I got really sick yesterday. I’m still damn sick today. It’s just a cold, but it hit me so hard toward the mid-morning yesterday that I couldn’t do much other than lay about and watch movies. So I watched:
Bride and Prejudice: An Indian musical version of Pride and Prejudice. It was a very fun production, but I’m sure the story would have been terribly confusing to someone unfamiliar with some version of the original. Lalita Bakshi (i.e. Lizzie Bennett) was far too political. Her relationship with Mr. Darcy wasn’t adequately developed. The dialogue suffered at times from being written by someone obviously less brilliant than Jane Austen. However, Mr. Kohli (i.e. Mr. Collins) was super-fantastic. Also, watching the uber-intense Sayid from Lost sing and dance as happy-go-lucky Balraj Bingley (i.e. Mr. Bingley) was priceless.
Oddly, and I’m not sure if this is a general feature of Bollywood movies, the movie was highly sexualized in its dances and dress, but the main characters did not so much as kiss. (They leaned and hugged instead.) Can anyone explain that?
- Sense and Sensibility: This three-hour BBC miniseries had terrible production values, particularly in contrast to the lush Ang Lee movie (with Emma Thompson). Marrianne was well-played, but Elinor was stony rather than restrained. Plus, Elinor was terribly ugly. Mostly though, this version was boring beyond belief: it lacked the gripping drama of the novel and the movie.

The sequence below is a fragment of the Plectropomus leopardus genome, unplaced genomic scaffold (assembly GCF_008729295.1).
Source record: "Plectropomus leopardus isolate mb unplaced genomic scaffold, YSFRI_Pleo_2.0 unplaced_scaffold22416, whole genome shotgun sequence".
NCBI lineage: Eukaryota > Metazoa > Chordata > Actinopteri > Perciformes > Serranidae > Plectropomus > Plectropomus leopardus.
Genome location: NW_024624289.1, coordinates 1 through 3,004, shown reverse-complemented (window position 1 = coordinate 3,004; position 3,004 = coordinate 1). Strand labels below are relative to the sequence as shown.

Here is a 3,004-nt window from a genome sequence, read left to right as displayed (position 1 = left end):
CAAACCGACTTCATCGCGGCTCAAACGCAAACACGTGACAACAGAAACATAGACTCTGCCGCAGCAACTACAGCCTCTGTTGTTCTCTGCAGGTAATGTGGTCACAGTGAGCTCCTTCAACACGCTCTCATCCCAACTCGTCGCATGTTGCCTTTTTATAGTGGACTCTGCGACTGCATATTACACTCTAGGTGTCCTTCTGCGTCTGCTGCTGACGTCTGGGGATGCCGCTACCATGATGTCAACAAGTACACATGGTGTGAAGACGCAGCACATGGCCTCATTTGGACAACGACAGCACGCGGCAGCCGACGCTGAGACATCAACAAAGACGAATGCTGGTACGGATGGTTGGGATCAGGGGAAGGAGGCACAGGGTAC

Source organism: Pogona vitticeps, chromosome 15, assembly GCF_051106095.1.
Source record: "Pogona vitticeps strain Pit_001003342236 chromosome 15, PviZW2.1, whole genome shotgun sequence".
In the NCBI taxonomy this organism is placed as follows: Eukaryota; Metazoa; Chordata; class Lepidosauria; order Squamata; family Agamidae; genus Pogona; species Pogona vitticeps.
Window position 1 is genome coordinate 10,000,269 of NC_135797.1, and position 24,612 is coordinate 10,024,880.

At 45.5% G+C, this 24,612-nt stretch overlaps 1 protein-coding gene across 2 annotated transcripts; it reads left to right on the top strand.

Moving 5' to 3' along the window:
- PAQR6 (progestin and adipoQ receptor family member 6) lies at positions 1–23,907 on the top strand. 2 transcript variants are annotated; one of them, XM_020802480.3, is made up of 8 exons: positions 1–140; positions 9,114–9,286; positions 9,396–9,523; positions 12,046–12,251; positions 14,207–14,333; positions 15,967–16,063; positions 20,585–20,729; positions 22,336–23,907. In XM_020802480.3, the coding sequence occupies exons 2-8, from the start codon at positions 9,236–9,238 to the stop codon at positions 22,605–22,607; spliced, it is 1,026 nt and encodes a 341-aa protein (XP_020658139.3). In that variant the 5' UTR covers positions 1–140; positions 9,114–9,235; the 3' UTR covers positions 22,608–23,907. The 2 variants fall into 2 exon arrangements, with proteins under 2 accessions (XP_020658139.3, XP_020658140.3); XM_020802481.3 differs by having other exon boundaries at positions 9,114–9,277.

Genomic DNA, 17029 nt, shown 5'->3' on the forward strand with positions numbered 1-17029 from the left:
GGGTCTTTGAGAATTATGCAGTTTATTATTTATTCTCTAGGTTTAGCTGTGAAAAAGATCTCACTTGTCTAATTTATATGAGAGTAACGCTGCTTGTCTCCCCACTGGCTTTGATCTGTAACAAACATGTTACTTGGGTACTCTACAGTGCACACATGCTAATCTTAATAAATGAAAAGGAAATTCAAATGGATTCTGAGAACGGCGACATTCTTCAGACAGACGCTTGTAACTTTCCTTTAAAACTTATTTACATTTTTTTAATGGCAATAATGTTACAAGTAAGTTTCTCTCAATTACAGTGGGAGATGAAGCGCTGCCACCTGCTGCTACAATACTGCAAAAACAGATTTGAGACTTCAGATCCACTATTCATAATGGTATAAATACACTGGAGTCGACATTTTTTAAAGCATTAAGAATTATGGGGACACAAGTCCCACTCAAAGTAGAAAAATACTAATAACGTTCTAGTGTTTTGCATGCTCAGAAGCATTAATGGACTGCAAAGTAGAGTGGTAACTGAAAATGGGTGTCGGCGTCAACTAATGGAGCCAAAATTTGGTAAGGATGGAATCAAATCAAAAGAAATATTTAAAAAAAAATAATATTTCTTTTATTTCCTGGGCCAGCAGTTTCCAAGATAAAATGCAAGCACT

War of the Worlds: This movie was not as bad as I thought it would be. The incompetent divorced father alienated from his children was sooooo cliche — and sooooo annoying. The daughter (well-played by the delightful Dakota Fanning) was disturbingly neurotic for a girl under ten. The appearance of the son at the end was bizarrely out-out-place, since he seemed to have been wholly engulfed in a large fireball earlier due to his altruistic determination to bravely sacrifice himself in a futile battle with the aliens. I particularly disliked the way in which the aliens perished: deux ex machina — or rather bacterium ex machina. (Paul tells me that’s the fault of H.G. Wells, not the movie-makers.) Really, shouldn’t the aliens have considered the possibility of germs?!? To my great frustration, that sudden ending foreclosed the much-hinted-at possibility of the humans discovering some ingenious method of destroying the aliens. That would have been lovely: existing human weapons might be too primitive to defeat the invaders, but clever humans can find some weakness to exploit if they choose to think rather than run screaming in fear.